Smith commented on the general social situation: “It’s bad, especially for young guys. I’m lucky that I might have a pension when I retire and some money saved up. Young guys won’t have anything and will be working all their lives.

“Food and gas are also bad. They tell us the price of gas will go up because of the hurricane. It’s not as bad as they predict, but the price never comes down. These prices keep going up, but the wages stay the same. How are people supposed to live on something like this?”

Other workers leaving the mill disagreed that the contract was the best option possible. Many declined to give interviews for fear of reprisal from the union and management. However, workers’ comments on the USW Local 1013 blog out of Alabama give an indication of the mood of workers. Darryl Carpenter commented, “we are people and should be heard and respected … we make this company a lot of money … and deserve our fair share….”

Another worker calling himself “strike, strike, strike” responded, “Let them lock us out. They can’t run without us!! We need more!!!!”

Despite the attempt by the union to browbeat Darryl and others into accepting the contract, workers rallied to his defense on the blog. David told fellow workers, “I’m with Darryl on this one!! What’s 2%? Maybe .50 an hour? Then a year later another .65. That’s a slap in the face if you ask me. Bonuses, $2000.00 signing take home maybe $1000.00 after tax and the $500 is a joke!! Take home maybe $250.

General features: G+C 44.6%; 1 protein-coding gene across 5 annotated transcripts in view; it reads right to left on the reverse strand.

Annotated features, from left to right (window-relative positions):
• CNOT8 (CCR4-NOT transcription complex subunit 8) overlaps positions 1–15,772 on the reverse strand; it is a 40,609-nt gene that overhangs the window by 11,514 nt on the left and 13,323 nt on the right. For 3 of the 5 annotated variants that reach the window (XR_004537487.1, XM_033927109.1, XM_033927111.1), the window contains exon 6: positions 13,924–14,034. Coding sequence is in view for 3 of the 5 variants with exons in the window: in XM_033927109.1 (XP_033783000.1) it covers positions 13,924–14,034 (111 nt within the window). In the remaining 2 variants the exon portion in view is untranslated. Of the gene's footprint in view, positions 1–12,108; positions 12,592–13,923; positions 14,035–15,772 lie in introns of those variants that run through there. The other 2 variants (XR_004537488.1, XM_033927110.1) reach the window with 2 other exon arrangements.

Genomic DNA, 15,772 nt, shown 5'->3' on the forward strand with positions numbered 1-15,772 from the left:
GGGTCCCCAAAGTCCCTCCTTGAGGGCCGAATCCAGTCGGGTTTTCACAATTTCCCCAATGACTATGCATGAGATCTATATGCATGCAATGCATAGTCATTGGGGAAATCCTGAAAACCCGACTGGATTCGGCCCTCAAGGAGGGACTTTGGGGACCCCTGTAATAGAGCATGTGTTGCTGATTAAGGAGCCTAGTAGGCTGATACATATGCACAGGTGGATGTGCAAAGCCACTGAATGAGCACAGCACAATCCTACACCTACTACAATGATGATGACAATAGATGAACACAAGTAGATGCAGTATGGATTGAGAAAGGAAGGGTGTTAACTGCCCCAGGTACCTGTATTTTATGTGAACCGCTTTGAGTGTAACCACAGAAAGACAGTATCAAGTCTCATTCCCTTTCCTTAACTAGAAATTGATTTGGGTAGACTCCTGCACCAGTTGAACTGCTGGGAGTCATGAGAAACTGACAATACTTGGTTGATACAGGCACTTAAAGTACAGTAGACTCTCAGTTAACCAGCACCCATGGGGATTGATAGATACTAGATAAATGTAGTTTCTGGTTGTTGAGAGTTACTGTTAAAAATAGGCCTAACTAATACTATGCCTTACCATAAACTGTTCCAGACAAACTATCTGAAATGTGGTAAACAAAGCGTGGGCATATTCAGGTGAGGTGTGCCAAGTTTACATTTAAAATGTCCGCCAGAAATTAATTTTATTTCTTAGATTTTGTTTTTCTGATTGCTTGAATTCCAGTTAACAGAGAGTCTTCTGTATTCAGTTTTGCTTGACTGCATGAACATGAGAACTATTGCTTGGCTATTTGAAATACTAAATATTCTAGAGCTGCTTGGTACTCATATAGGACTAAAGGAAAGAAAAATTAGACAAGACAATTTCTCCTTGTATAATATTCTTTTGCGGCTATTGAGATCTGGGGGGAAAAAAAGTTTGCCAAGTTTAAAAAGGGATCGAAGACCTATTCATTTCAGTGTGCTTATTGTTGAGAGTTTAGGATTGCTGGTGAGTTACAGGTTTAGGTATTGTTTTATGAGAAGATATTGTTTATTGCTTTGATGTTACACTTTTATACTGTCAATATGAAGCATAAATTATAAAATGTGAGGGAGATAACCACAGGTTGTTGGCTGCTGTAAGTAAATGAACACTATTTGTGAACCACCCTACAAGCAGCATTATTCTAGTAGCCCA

“They are pulling the wool over our eyes by trying to sugar coat it with the health insurance issue!! Do you realize that John Surma [CEO of US Steel] got an $8,600,000.00 raise last year? That’s just a RAISE, not what he was already making. Just saying and I understand that he is in a different position, but I think we could do better than $1.15 raise over the next THREE YEARS!!” There is also widespread concern about the promise to not throw retirees ‘under the bus.’”

It is clear that workers want to unite their struggles and fight against the attacks on their wages and benefits, and those of retirees. However, no such struggle is possible within the constraints of the trade unions—organizations that protect the “right” of the fabulously wealthy to exploit the labor of countless workers, anywhere in the world, for their own profit.